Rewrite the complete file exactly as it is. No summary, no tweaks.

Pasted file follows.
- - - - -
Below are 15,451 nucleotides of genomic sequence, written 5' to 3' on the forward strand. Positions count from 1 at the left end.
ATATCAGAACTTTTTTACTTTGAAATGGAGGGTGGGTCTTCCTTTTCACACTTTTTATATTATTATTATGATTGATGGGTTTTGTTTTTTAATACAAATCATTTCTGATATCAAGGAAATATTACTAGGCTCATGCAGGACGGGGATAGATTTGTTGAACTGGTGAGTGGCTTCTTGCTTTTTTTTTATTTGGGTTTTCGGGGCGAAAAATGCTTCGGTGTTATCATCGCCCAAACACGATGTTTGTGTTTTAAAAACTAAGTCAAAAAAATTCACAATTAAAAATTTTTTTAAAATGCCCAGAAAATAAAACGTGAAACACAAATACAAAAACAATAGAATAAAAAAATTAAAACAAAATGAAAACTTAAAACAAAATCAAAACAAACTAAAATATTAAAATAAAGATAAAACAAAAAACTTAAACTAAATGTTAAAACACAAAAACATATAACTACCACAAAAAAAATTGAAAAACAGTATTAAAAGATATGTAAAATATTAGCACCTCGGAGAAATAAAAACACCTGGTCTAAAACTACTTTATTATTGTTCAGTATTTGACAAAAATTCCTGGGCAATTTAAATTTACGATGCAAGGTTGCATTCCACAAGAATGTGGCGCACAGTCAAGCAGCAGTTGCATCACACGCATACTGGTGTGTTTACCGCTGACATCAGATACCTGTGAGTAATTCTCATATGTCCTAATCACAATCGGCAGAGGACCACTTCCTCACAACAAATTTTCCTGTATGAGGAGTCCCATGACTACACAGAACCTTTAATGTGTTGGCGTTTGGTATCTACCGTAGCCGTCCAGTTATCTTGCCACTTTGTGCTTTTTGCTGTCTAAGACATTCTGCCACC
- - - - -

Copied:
Below are 15,451 nucleotides of genomic sequence, written 5' to 3' on the forward strand. Positions count from 1 at the left end.
ATATCAGAACTTTTTTACTTTGAAATGGAGGGTGGGTCTTCCTTTTCACACTTTTTATATTATTATTATGATTGATGGGTTTTGTTTTTTAATACAAATCATTTCTGATATCAAGGAAATATTACTAGGCTCATGCAGGACGGGGATAGATTTGTTGAACTGGTGAGTGGCTTCTTGCTTTTTTTTTATTTGGGTTTTCGGGGCGAAAAATGCTTCGGTGTTATCATCGCCCAAACACGATGTTTGTGTTTTAAAAACTAAGTCAAAAAAATTCACAATTAAAAATTTTTTTAAAATGCCCAGAAAATAAAACGTGAAACACAAATACAAAAACAATAGAATAAAAAAATTAAAACAAAATGAAAACTTAAAACAAAATCAAAACAAACTAAAATATTAAAATAAAGATAAAACAAAAAACTTAAACTAAATGTTAAAACACAAAAACATATAACTACCACAAAAAAAATTGAAAAACAGTATTAAAAGATATGTAAAATATTAGCACCTCGGAGAAATAAAAACACCTGGTCTAAAACTACTTTATTATTGTTCAGTATTTGACAAAAATTCCTGGGCAATTTAAATTTACGATGCAAGGTTGCATTCCACAAGAATGTGGCGCACAGTCAAGCAGCAGTTGCATCACACGCATACTGGTGTGTTTACCGCTGACATCAGATACCTGTGAGTAATTCTCATATGTCCTAATCACAATCGGCAGAGGACCACTTCCTCACAACAAATTTTCCTGTATGAGGAGTCCCATGACTACACAGAACCTTTAATGTGTTGGCGTTTGGTATCTACCGTAGCCGTCCAGTTATCTTGCCACTTTGTGCTTTTTGCTGTCTAAGACATTCTGCCACC